It rained the night I dismantled my dressage court, but since it has been so dry, the footing was actually perfect the next day. I rode both horses and found that riding without the dressage court in place might be a good thing for a while.
With Izzy, I had a lot more room to "fix" the canter before running into the fence. It's also easier for him to canter a 30-meter circle and then spiral down to 20-meters and even 15-meters. The same is true for Speedy. With so much room, I can leg yield as long as I need to before I feel it's good enough to change the bend and go the other way.
Normally, I can only water the area that is my dressage court, but since the rain is doing the whole space, I can now ride anywhere I want, dust free. It will also keep the footing from getting tore up by riding in a larger space.
Come on El Niño - let it rain, let it rain, let it rain!
It's been at least a month since Izzy has been ridden out of the arena. Since the footing was questionable on Tuesday, I opted for a neighborhood hack. He was so good, mostly. The first obstacle is that little hill with the puddle in front of it that has given us trouble - no problem. And the puddle was even gigantic thanks to the rain.
He stepped into it without even hesitating. Once he was was in, he stopped, looked down, looked around, and then climbed up the hill without another thought.
The second real obstacle is passing by our barn. Nothing. He stopped to poop (very loosely), but then he walked on. Most days I have to get after him with the whip. Nope.
The third obstacle is the stretch of dirt road behind Laurel's property. This was the only place he got naughty. He jigged, flung his head. danced, pranced, and basically acted like an idiot. I just kept changing the bend and pushing him up to the contact. I thought passage the whole time. Not that he did, but if he wanted to be a jerk, I figured he could work hard.
Once we turned the corner, the tension started leaking out, and he relaxed much sooner than he usually does. I was so pleased with how much progress he has made over the past couple of months.
So much is in the little things, isn't it? If I wait around for BIG changes, I'll always be disappointed. It's important to be grateful for all of the little battles we win.
My Five Things - small on their own, but put together, they show definite progress!
Operation New Skin is well underway and appears to be going smoothly.
If you'll remember, my concern has been about the wound cracking back open due to swelling. Unfortunately, this worry is based on experience. We've made it nearly this far several times only to have the wound crack open once the pressure of the bandage has been removed.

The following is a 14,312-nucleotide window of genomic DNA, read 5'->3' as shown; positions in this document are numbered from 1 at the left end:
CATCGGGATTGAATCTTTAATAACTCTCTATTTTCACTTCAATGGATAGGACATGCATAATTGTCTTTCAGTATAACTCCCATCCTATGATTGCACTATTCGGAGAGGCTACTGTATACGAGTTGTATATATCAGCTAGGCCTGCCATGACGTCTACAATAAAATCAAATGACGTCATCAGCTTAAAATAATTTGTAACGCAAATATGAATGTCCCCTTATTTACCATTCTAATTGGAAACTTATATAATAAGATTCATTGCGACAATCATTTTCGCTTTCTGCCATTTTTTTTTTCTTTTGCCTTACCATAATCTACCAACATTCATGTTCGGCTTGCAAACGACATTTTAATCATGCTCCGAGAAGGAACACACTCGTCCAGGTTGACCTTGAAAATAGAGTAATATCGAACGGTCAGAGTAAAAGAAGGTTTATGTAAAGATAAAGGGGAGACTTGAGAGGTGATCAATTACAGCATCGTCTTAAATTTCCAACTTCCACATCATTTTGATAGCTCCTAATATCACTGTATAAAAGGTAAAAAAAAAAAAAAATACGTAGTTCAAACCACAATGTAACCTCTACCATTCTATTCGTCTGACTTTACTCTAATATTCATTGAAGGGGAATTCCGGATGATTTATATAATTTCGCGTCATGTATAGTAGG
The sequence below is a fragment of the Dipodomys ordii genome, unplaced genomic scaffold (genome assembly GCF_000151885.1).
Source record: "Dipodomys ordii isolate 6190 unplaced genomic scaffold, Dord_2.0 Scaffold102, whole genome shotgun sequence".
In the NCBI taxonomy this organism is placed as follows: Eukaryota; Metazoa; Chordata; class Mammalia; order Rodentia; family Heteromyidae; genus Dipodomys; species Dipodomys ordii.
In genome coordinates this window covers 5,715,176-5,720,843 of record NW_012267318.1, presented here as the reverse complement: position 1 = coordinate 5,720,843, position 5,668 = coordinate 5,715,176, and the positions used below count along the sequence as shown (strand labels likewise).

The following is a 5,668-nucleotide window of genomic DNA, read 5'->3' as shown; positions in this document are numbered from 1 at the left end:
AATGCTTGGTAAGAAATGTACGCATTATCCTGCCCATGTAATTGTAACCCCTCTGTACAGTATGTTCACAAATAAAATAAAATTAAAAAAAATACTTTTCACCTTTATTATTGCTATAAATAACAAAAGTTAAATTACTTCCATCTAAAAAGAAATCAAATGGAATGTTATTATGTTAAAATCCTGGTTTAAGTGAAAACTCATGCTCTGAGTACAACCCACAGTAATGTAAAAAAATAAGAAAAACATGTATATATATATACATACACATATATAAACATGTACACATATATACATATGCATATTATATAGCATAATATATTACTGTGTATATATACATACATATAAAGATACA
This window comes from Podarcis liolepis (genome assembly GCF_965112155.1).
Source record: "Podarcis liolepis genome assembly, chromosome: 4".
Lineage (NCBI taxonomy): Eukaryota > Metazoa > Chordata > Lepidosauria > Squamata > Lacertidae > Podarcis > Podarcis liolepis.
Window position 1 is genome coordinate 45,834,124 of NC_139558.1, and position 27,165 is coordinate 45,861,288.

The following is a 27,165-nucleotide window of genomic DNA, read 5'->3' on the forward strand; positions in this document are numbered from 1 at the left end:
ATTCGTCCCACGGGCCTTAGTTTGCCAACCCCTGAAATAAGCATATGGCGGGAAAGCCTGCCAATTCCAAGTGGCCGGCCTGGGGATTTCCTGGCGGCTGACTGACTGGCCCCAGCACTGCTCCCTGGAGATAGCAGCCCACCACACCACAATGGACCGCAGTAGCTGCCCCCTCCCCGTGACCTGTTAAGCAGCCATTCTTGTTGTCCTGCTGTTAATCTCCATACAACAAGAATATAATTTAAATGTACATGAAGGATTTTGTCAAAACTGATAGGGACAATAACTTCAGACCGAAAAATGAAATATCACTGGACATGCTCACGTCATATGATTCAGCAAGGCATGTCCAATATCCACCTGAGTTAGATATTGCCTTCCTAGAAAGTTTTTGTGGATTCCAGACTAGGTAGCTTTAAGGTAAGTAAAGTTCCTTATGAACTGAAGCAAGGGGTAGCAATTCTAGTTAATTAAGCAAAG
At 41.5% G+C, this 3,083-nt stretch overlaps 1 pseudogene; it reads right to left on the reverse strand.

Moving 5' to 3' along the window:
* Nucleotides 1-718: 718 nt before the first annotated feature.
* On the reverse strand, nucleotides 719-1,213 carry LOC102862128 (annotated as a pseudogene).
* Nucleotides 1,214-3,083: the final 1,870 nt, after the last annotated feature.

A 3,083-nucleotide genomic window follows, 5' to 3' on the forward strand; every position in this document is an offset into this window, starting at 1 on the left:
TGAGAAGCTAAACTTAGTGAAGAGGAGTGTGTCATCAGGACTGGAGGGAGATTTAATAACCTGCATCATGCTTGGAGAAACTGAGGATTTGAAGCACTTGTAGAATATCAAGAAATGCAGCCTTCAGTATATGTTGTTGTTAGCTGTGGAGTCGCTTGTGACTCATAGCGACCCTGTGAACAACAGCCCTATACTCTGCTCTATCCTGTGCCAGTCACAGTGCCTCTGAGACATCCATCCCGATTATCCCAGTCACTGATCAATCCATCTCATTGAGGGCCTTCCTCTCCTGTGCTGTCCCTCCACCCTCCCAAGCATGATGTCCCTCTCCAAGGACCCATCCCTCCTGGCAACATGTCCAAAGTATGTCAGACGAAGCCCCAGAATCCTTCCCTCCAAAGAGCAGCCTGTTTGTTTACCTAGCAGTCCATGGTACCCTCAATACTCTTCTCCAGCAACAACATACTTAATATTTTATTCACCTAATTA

On Wednesday, I used a last application of Biozide Gel with a cotton bandage covered with Vet Wrap. When I rewrapped on Friday, I switched to New Skin with two layers of Vet wrap and no cotton. The skin looked tight enough to risk reducing the amount of bandaging material. On Sunday, I undid the Vet Wrap and was pleased to see that the wound was still knit together with no swelling.
Before I rode on Monday, I removed the Vet Wrap completely, and used my DSB boots for the ride. When I took them off, the leg looked perfectly fine. I painted on more New Skin and again covered it with a layer of Vet Wrap.
Knock on wood here, but it seems as though we might finally be out of the woods and free sailing. I hope. The next hurdle will be to skip the Vet Wrap layer without any swelling. I won't try that until next week. I'll keep you posted.
About the Writer and Rider
I am a lifelong rider.
I began endurance riding in 1996 where I ultimately completed five, one-day 100 mile races, the 200-mile Death Valley Encounter, and numerous other 50, 65, and 75 mile races. I began showing dressage in 2010.
Welcome to my dressage journey.
About Speedy G
Speedy went from endurance horse to dressage horse. We're currently showing Third Level for the 2020 show season. Speedy is a 2004, 15'1 hand, purebred Arabian gelding. His Arabian Horse Registry name is G Ima Starr FA.
Izzy was started as a four-year old and then spent the next 18 months in pasture growing up. I bought him as a six-year old, and together, we are schooling and showing at the lower levels. He is a 2008, 16'3 hand warmblood gelding. His Rheinland Pfalz-saar International (RPSI) name is Imperioso.
CDS Sapphire Rider Award
Third Level: 63.514%
Third Level: 62.105%
2020 Show Season
(r) Ride-a-Test Clinic
(Q) Must Qualify
2020 Pending …
9/20 TMC (c)
10/11 TMC (*)
10/24-25 SCEC (***)
2020 Completed …
10/26-27/19 SCEC (***)
6/20-21/20 SCEC (***)
6/29 Ulf Wadeborn (c)
7/11-12 SLO-CDS (***)
7/27 Breen-Gurley (c)
8/30 Breen-Gurley (c)
2020 Qualifying Scores
Regional Adult Amateur Competition (RAAC)
3rd Level Qualifying Modified for 2020
2 Scores/1 Judge:
Score 1: 60.405% Atkins
Score 2: 62.432% Atkins
3rd Level Qualifying Modified for 2020
3 Scores/2 Judges:
Score 1: 60.405% Atkins
Score 2: 62.432% Atkins
Score 3: 61.750% Johnson
Stuff I Read